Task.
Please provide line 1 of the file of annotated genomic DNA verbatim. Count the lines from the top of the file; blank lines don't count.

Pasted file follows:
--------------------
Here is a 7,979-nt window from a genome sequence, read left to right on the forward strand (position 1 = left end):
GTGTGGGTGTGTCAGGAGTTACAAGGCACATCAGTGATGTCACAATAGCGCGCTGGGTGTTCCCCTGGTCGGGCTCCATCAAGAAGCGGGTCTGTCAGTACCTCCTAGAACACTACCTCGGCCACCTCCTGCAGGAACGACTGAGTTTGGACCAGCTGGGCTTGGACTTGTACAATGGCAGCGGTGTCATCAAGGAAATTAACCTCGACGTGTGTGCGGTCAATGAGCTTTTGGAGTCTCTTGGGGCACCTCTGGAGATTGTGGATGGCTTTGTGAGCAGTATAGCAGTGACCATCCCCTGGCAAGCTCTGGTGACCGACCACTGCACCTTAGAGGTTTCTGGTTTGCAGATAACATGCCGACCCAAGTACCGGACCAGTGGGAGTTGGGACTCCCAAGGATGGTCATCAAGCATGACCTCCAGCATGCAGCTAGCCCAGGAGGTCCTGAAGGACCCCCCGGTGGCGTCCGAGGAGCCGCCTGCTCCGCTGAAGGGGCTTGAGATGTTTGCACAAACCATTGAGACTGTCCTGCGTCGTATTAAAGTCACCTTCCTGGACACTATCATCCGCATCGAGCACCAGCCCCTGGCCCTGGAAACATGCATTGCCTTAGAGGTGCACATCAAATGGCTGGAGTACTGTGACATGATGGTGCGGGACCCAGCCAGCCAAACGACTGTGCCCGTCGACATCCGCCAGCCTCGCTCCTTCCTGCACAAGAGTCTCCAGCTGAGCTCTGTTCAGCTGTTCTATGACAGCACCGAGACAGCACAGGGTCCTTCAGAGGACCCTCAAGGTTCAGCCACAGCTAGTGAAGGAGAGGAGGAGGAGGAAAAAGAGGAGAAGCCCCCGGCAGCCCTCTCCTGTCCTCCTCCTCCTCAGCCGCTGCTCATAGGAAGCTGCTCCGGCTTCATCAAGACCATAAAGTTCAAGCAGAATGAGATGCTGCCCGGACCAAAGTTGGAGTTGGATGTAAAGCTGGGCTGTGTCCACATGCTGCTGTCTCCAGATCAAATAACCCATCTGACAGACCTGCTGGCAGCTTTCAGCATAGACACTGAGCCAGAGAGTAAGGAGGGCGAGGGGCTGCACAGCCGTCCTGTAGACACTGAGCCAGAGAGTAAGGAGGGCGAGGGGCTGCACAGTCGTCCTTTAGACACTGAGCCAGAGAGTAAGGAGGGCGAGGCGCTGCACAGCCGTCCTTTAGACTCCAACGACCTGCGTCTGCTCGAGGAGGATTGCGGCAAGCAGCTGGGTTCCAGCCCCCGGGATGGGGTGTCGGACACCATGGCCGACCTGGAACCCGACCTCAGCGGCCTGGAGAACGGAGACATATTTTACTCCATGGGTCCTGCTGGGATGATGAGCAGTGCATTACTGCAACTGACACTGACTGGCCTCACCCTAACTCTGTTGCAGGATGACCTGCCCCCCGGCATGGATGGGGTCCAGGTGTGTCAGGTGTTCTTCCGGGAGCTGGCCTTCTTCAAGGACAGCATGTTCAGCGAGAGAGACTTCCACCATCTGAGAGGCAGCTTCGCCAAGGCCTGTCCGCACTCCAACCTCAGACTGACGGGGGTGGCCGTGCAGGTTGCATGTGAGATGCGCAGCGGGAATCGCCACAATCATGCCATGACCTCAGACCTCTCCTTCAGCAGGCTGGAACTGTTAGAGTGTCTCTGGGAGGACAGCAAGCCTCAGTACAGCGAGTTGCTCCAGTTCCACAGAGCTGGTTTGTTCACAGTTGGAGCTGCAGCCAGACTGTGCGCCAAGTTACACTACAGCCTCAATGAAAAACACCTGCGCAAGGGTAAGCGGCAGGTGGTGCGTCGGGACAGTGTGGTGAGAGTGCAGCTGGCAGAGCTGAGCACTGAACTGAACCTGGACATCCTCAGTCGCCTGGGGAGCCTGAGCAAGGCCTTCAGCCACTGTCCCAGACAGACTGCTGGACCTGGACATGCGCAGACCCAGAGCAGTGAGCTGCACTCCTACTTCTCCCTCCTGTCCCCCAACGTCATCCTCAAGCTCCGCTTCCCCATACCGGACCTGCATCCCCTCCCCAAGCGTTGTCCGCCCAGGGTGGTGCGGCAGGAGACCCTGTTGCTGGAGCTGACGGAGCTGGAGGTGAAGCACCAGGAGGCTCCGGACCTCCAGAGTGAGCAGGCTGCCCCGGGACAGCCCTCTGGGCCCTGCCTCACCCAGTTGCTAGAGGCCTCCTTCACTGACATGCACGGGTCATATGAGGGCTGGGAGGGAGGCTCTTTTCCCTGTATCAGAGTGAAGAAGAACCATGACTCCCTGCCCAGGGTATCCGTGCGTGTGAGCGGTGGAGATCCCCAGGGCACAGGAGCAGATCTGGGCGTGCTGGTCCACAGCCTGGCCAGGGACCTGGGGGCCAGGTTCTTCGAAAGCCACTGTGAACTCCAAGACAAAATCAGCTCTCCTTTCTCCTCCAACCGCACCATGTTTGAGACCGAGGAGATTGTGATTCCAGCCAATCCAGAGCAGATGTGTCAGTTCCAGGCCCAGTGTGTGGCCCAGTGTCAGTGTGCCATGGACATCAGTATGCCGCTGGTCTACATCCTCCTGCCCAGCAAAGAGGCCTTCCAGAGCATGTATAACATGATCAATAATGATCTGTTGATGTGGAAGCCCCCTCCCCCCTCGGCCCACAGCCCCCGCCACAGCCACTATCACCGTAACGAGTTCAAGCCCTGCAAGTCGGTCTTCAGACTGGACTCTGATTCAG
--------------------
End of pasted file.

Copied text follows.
Here is a 7,979-nt window from a genome sequence, read left to right on the forward strand (position 1 = left end):